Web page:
The band was actually quite good and played strong sets with a lean folk-rock sound that also displayed a kind of stripped-down psychedelic influence within its folk-rock idiom. The fact that they did originals also put them in exactly the right position, at a time when the best part of the New York rock music world was embodied by the likes of acts such as the Blues Project and the Lovin' Spoonful, who were no slouches in the composition department either. But the Flying Machine could never make all of their attributes -- Taylor's voice and songs, Kortchmar's playing, and their overall sound -- work for them all the way around the course. The slight ripple created by the single wasn't enough to interest Jubilee Records in fronting the money for the sessions to record an entire LP by the band, even though that seemed to be the way to go, and Chip Taylor and whoever he was talking to were personally unready to commit the money necessary for that. A commitment for an EP was the best that anyone could come up with, and realistically, such releases weren't usually much more than vanity efforts in America. (The EP format was so unappealing in the United States that even the Beatles, whose work was normally golden, abandoned it for this side of the Atlantic after 1964.)
The quartet eventually got a manager and some wider-ranging gigs outside of New York City -- including one for the opening of a supermarket in New Jersey -- but never made any decent money. A disastrous gig at a club in the Bahamas in mid-1967 led the group to call it quits. About a year later, Taylor, who had made his way over to England, was heard by Peter Asher, who got a few friends of his -- members of the Beatles -- interested in his work, and arranged for his signing as the first non-Beatles artist on Apple Records. Most of the songs recorded on the resulting LP consisted of material that he had worked up initially during his time with the Flying Machine, although with smoother playing and much more sophisticated arrangements. In 1971, amid the explosion of fame surrounding Taylor in the wake of "Fire and Rain" and "You've Got a Friend," the Flying Machine material -- all roughly 20 minutes of it, including alternate cuts and demos -- was released as James Taylor and the Flying Machine.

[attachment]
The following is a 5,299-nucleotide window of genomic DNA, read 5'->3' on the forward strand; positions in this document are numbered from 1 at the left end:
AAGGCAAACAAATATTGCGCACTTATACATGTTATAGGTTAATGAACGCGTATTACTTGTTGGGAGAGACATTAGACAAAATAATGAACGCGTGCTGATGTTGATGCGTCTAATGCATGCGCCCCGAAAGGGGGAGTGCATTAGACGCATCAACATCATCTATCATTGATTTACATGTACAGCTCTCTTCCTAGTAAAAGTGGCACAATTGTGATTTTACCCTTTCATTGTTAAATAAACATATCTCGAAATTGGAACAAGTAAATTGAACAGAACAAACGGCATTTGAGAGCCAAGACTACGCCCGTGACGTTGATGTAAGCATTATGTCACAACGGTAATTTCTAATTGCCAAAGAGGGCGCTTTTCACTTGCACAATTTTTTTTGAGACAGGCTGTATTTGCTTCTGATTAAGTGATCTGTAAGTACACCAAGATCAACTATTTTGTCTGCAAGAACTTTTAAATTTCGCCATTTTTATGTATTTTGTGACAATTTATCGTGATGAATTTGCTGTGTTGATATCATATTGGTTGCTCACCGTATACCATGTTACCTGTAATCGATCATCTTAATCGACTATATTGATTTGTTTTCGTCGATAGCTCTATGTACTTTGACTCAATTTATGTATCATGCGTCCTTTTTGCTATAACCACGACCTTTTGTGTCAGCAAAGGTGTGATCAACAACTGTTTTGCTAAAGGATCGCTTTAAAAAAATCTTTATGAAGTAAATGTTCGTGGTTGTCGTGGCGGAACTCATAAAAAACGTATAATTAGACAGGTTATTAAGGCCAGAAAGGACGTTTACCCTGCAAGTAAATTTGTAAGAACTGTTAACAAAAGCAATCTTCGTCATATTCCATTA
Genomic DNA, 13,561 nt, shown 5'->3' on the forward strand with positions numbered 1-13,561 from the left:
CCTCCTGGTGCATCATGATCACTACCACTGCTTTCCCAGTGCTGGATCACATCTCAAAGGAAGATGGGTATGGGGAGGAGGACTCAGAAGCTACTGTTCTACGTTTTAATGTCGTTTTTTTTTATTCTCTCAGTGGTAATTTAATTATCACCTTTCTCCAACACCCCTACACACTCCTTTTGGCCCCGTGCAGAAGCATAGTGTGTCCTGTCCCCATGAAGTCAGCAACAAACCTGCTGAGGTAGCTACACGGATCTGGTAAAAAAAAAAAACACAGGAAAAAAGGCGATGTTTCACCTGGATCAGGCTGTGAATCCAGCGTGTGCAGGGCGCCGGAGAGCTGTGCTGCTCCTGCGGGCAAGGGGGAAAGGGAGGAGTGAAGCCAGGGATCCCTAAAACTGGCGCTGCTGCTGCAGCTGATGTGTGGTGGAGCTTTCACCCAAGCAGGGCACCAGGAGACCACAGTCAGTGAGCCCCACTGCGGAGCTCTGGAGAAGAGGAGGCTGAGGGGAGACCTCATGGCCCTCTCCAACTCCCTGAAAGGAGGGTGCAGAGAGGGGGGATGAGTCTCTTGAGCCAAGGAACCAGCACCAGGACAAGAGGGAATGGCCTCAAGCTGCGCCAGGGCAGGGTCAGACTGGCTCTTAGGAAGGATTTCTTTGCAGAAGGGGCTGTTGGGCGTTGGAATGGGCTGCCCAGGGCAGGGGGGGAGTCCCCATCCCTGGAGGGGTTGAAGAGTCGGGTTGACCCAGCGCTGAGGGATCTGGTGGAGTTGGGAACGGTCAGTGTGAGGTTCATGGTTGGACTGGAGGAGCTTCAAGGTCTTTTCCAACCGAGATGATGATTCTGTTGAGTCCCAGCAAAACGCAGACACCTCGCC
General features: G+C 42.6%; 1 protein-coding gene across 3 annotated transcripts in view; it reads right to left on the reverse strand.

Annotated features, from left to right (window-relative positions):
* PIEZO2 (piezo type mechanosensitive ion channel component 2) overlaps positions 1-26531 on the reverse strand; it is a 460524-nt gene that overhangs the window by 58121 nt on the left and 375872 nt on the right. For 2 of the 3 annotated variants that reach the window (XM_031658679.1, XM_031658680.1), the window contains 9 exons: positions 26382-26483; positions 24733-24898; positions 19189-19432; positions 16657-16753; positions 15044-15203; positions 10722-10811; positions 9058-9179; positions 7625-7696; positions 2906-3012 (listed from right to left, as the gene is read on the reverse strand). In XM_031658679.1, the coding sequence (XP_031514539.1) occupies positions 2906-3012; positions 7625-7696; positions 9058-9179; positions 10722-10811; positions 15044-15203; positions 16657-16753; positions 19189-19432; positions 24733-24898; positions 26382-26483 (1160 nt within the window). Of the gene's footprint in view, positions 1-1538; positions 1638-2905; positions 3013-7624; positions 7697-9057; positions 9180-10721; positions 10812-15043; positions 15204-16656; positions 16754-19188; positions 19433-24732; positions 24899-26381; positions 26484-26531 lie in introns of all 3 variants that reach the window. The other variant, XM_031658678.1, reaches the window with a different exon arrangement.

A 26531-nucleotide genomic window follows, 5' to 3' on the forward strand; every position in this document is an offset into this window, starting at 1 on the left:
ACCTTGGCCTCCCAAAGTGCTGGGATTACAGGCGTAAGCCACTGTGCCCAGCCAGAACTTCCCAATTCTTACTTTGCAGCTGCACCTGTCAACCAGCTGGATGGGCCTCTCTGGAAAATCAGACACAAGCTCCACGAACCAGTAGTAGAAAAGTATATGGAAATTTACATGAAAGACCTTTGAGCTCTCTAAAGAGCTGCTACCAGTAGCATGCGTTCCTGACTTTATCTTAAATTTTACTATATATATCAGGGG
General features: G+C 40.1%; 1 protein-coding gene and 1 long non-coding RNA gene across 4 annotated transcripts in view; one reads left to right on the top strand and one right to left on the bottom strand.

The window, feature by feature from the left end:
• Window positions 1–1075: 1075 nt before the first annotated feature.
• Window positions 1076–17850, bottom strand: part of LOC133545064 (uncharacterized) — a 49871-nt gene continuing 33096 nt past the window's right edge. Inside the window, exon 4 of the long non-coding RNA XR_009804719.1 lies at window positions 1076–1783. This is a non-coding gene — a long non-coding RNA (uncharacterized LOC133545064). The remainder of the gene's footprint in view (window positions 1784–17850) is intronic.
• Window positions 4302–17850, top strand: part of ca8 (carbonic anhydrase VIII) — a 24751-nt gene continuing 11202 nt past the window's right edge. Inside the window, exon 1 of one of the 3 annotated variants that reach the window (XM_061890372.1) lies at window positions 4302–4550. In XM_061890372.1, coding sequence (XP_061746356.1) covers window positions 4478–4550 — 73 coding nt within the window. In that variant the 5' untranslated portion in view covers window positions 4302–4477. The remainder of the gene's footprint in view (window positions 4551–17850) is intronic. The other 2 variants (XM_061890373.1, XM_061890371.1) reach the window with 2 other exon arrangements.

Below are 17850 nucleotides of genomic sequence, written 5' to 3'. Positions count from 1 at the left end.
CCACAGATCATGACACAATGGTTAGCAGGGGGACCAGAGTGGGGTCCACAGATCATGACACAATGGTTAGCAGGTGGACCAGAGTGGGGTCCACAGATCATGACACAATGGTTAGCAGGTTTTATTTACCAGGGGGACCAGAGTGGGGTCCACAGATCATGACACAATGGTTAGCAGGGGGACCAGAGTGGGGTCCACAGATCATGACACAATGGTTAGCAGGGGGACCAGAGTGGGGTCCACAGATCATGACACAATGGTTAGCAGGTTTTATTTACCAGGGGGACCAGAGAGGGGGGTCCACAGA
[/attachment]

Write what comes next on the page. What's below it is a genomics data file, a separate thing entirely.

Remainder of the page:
Of the other members of the group, Danny Kortchmar went on pass through the Fugs before forming the City with Carole King and Charles Larkey, and he recorded one album with them before their breakup. He played on Taylor's commercial breakthrough album, Sweet Baby James, and since then has enjoyed a major career as a top session guitarist -- closely associated at times with both Taylor and Carole King -- as well as recording a pair of albums of his own. Joel O'Brien also played for King (most notably on the Music album) and for Taylor's sister, Kate Taylor, on her album Sister Kate. The Flying Machine material, credited to "James Taylor & the Flying Machine," has been reissued on LP and CD, and is still available in the first decade of the 21st century. Ironically, in an era when Taylor's own work has softened so much that it has become almost more closely identified with pop music rather than rock, the Flying Machine material harks back to a harder, edgier time in his musical development, when he had serious underground credibility as a cutting-edge artist. ~ Bruce Eder, Rovi